Cryogenic Homogenization of Animal Tissue

Many traditional procedures for RNA isolation dictate the use of cryogenic methods.  Traditional methods using a mortar and pestle chilled with liquid nitrogen are still useful for larger samples, though are not practical for high throughput operations or samples less than 100 mg. Though non-cryogenic methods are available for RNA isolation, homogenizing samples cryogenically for high throughput operations and processing very small samples is discussed below. 

Samples that are less than 100 mg can be processed using a CryoGrinder, which is a miniaturized mortar with a motorized pestle.  The small well size keeps the sample contained for easy collection after grinding.  CryoGrinders are best used for a limited number of samples.  For high throughput sample processing, the Geno/Grinder is the only homogenizer capable of processing samples cryogenically.  Sample throughput is lower than room temperature homogenization as a 24 well format is used over the traditional 96 well format.  Deep well plates, which are made of polypropylene, are very brittle at cryogenic temperatures which cause grinding balls to punch out the bottoms of wells.  The 24 well format uses polycarbonate vials which can withstand processing.

Sample Disruption with the CryoGrinder™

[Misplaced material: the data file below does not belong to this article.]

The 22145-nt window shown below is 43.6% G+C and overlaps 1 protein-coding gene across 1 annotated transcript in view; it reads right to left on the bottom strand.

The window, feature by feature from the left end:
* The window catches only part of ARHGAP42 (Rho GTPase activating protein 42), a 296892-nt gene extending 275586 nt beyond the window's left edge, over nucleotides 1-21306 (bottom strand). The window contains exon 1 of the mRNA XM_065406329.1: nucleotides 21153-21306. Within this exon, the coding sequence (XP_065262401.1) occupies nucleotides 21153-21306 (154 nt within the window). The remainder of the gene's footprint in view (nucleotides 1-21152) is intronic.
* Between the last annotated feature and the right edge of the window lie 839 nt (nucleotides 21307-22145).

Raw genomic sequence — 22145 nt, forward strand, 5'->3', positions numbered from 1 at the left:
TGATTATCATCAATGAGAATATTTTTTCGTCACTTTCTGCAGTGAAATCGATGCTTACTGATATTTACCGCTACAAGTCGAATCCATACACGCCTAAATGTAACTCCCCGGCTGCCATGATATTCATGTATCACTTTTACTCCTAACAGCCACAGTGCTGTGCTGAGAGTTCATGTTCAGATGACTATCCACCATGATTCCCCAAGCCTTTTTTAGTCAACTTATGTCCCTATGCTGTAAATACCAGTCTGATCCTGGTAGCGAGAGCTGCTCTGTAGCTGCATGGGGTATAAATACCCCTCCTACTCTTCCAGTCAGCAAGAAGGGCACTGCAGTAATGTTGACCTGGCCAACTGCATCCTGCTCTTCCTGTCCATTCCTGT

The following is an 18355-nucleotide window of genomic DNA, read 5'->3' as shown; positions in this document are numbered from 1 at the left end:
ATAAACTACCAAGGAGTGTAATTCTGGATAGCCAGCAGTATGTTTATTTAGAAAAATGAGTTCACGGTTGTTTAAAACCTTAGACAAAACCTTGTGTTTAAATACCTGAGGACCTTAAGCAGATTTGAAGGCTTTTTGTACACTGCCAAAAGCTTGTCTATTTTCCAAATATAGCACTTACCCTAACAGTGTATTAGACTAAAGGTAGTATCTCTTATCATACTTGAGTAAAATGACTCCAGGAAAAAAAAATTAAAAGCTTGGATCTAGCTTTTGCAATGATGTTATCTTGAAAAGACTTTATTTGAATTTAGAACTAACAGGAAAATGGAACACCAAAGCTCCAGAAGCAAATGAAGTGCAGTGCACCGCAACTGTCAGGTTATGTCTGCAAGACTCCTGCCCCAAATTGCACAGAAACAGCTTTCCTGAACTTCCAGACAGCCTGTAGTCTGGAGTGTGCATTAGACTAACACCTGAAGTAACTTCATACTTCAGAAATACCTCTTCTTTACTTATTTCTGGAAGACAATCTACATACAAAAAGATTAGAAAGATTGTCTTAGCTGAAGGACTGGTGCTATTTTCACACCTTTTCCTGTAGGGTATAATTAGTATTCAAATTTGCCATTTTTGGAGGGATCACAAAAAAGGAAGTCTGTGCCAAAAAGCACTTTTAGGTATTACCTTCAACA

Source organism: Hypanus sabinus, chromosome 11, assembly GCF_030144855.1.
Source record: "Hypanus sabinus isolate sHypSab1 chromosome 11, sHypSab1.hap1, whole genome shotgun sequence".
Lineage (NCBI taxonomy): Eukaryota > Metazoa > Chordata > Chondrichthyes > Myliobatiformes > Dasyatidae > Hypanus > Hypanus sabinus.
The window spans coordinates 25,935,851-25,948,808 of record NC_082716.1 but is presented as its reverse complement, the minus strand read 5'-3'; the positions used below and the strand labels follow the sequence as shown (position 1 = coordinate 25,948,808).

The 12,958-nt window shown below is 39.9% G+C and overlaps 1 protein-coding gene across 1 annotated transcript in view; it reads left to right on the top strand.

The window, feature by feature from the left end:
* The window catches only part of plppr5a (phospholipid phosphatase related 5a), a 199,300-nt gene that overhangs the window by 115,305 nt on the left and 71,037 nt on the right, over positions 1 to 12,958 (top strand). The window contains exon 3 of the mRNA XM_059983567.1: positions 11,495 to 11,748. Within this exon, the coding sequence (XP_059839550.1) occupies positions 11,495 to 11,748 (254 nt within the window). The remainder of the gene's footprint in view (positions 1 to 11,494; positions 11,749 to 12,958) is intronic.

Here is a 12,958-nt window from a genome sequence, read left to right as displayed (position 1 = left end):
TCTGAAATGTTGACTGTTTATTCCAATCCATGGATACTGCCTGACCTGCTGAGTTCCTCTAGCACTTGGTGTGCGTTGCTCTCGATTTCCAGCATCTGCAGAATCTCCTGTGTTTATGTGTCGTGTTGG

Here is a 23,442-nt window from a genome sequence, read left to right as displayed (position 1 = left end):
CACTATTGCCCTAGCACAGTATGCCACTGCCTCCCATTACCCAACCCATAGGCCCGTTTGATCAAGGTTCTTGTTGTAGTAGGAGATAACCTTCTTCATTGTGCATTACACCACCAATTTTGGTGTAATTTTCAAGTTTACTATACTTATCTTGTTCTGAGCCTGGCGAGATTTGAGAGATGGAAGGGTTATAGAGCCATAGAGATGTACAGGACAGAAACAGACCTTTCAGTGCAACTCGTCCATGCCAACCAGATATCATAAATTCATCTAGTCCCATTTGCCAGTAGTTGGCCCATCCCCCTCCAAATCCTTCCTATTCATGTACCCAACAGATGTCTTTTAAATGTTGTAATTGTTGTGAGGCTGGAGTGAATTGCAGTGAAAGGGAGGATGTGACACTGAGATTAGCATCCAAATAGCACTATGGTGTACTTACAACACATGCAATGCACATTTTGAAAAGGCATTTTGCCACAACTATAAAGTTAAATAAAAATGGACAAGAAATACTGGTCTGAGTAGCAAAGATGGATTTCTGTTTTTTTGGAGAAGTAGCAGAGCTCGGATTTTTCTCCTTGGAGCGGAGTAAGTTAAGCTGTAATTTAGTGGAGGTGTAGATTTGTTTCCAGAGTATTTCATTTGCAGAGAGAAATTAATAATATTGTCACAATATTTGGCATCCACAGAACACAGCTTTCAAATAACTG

1. CryoGrinder™ can be decontaminated with rinse solutions (e.g., RNase Away) and by autoclaving.  Dry heat sterilization can damage the pestles.
  2. If using a CryoCooler™ charge the reservoir with liquid nitrogen (about 1 L).  If using a pan or foam cooler, pour in liquid nitrogen to a depth of approximately 1.5 inches.
  3. Place the pestle inside the CryoGrinder™ well and place in an insulated pan or by lying on the rack within the reservoir of the CryoCooler™.  Allow the CryoGrinder to chill for 15-20 minutes.  If necessary, replenish the liquid nitrogen, but don't expose the well and pestle tip to the liquid nitrogen which may contain significant contamination.
  4. The sample, which must be less than 100 mg for best results, is placed in the mortar's well.  Wait 2 minutes for the sample to drop in temperature.  Note that a 100 mg sample is only 5 x 5 x 4 mm in dimensions.  Samples down to 10 mg can be effectively ground and recovered.
  5. Wear gloves to protect from the cold.  Attach the pestle to the cordless wrench.  Hold the mortar firmly while pressing down on the sample with the pestle while the wrench is moving.  Move the pestle over the sample to ensure all the pieces become pulverized. 
  6. When the sample is homogenized, remove the pestle from the wrench and tap in the well to remove any residual sample.
  7. Using a pre-chilled thin tipped spatula, gently loosen the ground tissue from the walls and bottom of the mortar.  Place a large microfuge tube or larger tube over the well, invert, and tap the mortar to transfer the ground sample to the tube.
  8. For RNA isolation, add extraction buffer (e.g., Trizol or Tri Reagent) immediately before the sample thaws.  The tube can also be placed into the liquid nitrogen so it remains frozen.
  9. Allow the CryoGrinder mortar and pestle to warm up before decontamination by autoclaving and cleaning with a biologically safe detergent and water.